A Tweezer Bottom is a bullish reversal pattern seen at the bottom of downtrends and consists of two Japanese candlesticks with matching bottoms.
The matching bottoms are usually composed of shadows (or wicks) but can be the candle’s bodies as well.
A Tweezer Bottom occurs during a downtrend when sellers push prices lower, often ending the session near the lows, but were not able to push the bottom any further.
Tweezer Bottoms are considered to be short-term bullish reversal patterns that signal a market bottom.
To identify a Tweezer Bottom, look for the following criteria:
- There must be two or more consecutive candles of either color.
- A clear downtrend should be present.
- Both candles must reach the same low point.
Once you have a downtrend, simply look for candles that have the same lows.
Although you shouldn’t completely ignore the body color and the shape of the candles, these factors are not that important.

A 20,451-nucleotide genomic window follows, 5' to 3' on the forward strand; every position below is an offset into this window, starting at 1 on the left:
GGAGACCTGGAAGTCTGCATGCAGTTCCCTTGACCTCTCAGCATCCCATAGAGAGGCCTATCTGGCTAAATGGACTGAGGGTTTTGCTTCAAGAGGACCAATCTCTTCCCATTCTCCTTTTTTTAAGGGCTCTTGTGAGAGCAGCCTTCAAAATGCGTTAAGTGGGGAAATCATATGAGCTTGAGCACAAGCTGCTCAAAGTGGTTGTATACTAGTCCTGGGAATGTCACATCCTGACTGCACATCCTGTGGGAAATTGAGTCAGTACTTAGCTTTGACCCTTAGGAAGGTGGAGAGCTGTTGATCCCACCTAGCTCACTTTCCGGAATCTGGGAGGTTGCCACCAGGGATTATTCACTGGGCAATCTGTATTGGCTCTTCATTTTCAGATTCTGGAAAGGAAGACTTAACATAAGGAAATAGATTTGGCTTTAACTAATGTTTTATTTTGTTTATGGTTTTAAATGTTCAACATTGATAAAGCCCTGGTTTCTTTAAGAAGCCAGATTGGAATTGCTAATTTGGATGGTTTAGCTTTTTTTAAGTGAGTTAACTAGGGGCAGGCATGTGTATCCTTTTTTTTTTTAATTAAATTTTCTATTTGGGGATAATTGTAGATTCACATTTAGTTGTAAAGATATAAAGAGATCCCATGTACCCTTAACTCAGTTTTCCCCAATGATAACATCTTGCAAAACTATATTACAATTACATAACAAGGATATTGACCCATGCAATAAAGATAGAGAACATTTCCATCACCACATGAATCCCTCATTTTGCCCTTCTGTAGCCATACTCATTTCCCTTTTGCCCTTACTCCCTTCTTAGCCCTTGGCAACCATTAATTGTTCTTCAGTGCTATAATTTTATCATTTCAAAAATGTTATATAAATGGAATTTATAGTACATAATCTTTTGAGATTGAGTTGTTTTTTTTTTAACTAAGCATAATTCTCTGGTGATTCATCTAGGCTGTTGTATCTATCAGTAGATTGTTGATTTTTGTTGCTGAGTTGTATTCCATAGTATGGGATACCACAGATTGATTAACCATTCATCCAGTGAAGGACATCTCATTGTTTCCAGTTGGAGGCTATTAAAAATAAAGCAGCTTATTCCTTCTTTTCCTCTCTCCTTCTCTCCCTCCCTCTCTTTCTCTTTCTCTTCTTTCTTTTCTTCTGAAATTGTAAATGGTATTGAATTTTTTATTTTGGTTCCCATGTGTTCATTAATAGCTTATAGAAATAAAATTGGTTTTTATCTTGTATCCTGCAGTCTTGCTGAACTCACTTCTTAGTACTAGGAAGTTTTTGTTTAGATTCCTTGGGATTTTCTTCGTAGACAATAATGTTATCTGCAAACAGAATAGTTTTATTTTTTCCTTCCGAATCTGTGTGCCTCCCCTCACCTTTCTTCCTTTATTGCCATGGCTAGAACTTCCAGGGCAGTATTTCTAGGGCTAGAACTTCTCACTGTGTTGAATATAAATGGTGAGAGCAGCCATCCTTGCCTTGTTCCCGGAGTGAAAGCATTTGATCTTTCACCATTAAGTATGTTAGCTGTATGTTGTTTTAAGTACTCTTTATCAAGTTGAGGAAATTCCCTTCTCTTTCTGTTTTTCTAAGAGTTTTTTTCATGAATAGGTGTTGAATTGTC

The two candle’s lower shadows signify an area of support.
The bears were not willing to sell below that lowest price, so the bulls returned and overpowered the bears, pushing the price back up.
Since two or more candles formed shadows at this same level confirms the strength of the support and shows that the downtrend has likely paused or worse, has reversed into an uptrend.
Like the Tweezer Top, the Tweezer Bottom is viewed as a reversal pattern.
To better analyze a specific Tweezer Bottom, observe the following:
- If the Tweezer Bottom appears at market lows, it is more reliable.
- If the first candle has a large body and the second has a short body, the reversal is more reliable.
- If the Tweezer Bottom is followed by another reversal pattern, such as a Bullish Engulfing or Piercing Line pattern, with identical lows, it is even more reliable.